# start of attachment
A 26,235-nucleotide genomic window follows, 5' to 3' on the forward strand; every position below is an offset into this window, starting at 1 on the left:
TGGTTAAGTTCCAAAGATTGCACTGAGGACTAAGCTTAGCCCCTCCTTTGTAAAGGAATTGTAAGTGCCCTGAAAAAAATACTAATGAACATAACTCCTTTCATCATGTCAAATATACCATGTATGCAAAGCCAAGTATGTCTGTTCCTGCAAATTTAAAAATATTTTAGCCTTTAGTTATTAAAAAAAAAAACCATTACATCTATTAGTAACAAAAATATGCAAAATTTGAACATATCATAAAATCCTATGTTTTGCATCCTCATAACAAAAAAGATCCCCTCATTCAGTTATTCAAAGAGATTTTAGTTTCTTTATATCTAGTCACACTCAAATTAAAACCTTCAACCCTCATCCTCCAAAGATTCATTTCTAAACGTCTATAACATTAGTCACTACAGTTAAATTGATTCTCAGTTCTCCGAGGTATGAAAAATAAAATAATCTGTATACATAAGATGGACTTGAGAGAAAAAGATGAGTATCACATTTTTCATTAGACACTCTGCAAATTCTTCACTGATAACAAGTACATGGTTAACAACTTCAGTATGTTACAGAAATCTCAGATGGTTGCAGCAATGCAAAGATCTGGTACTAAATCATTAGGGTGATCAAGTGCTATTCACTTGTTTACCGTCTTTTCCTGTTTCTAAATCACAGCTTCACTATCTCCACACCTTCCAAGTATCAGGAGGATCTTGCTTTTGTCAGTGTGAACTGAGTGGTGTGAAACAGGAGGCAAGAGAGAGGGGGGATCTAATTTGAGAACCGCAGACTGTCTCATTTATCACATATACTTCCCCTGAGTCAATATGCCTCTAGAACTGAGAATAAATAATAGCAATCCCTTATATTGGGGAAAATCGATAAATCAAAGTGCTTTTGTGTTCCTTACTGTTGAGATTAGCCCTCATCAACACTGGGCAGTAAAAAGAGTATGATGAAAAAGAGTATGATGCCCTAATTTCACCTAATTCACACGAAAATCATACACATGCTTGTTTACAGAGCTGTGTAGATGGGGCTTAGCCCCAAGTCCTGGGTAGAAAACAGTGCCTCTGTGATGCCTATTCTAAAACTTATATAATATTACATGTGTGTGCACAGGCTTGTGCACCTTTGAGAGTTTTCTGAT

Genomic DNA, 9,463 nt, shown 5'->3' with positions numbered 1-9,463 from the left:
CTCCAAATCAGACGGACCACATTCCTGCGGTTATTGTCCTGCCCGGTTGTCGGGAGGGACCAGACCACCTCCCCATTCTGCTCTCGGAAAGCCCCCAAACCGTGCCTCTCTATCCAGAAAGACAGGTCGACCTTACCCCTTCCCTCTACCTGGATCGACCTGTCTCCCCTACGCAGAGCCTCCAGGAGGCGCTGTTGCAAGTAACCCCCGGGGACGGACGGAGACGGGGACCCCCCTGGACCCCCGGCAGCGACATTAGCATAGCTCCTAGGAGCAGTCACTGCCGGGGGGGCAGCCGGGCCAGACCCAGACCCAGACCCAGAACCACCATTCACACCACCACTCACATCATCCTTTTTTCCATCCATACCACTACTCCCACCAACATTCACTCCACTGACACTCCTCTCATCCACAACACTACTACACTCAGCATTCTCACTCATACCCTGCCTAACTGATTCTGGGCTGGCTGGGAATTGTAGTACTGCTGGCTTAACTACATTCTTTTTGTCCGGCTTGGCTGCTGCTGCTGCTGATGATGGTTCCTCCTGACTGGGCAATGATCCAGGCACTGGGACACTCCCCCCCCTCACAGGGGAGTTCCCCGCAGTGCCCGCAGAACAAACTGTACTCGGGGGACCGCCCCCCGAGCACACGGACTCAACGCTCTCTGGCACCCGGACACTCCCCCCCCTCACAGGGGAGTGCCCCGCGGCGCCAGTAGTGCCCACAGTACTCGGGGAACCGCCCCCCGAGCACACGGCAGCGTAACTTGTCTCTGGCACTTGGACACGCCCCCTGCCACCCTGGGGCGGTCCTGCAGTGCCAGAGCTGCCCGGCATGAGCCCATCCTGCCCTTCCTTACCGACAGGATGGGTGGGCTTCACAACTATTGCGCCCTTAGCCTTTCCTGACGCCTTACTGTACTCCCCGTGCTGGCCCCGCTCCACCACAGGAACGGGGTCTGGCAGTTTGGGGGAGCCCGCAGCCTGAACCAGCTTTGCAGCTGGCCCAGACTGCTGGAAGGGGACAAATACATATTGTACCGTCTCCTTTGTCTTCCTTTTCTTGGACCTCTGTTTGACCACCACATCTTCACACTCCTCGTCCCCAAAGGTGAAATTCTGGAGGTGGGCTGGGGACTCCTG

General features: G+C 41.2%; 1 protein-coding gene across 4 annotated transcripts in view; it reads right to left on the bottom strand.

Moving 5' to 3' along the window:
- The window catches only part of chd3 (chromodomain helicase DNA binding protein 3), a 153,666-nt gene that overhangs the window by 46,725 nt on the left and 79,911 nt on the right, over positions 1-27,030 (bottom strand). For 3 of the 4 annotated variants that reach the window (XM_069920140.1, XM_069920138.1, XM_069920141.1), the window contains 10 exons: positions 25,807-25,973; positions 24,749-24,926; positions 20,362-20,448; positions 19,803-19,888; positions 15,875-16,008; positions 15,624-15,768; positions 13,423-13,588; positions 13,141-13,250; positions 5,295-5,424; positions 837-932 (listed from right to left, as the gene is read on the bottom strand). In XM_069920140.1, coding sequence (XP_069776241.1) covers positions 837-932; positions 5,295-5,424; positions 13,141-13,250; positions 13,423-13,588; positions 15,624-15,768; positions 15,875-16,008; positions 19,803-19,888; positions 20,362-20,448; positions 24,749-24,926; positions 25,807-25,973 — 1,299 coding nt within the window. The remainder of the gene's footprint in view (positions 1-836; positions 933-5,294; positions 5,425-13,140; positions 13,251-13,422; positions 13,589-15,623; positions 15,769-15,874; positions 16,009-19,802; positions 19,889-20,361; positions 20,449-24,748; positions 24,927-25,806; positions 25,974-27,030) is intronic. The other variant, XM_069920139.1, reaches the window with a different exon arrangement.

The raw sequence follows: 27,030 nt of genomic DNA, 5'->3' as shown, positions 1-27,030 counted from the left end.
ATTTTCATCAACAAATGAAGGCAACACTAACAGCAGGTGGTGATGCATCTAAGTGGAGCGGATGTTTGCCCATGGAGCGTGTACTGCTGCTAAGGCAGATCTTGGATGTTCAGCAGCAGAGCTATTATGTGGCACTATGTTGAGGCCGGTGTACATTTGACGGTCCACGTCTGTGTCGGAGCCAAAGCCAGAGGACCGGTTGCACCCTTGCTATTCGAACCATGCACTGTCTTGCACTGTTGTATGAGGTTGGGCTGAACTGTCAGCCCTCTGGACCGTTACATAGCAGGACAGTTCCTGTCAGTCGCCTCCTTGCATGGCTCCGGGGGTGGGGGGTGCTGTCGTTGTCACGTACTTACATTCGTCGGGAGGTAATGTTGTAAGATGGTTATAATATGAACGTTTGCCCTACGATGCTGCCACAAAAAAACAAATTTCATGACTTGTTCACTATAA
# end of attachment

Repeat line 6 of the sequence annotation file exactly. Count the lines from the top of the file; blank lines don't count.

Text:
Moving 5' to 3' along the window: